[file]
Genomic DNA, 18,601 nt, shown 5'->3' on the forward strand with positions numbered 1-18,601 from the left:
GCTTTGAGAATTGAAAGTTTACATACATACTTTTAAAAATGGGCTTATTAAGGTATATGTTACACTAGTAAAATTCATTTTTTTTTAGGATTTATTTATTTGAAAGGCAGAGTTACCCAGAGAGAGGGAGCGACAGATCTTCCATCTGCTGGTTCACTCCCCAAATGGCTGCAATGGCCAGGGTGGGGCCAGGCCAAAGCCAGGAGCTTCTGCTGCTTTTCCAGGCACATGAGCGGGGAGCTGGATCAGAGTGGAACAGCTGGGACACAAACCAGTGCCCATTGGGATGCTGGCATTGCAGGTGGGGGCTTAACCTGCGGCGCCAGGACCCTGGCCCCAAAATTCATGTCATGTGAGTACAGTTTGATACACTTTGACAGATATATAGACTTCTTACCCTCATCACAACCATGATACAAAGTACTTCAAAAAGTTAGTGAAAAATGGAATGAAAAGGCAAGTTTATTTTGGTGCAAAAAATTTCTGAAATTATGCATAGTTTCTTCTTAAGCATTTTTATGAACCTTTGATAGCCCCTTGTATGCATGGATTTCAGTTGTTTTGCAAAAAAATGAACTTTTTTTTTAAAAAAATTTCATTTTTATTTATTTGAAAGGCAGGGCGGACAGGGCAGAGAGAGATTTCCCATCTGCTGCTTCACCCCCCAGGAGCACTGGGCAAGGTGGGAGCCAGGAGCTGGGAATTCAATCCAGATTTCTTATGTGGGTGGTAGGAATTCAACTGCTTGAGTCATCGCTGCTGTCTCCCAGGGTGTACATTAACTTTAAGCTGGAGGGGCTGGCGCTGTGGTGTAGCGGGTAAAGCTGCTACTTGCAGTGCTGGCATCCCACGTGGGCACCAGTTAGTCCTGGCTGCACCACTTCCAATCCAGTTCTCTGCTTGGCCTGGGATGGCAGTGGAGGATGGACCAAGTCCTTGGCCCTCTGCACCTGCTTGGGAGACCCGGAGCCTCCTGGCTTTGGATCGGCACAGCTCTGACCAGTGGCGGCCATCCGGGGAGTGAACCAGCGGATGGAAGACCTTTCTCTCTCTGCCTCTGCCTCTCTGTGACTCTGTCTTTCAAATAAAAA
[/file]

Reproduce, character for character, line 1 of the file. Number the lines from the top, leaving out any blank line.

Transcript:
Genomic DNA, 18,601 nt, shown 5'->3' on the forward strand with positions numbered 1-18,601 from the left: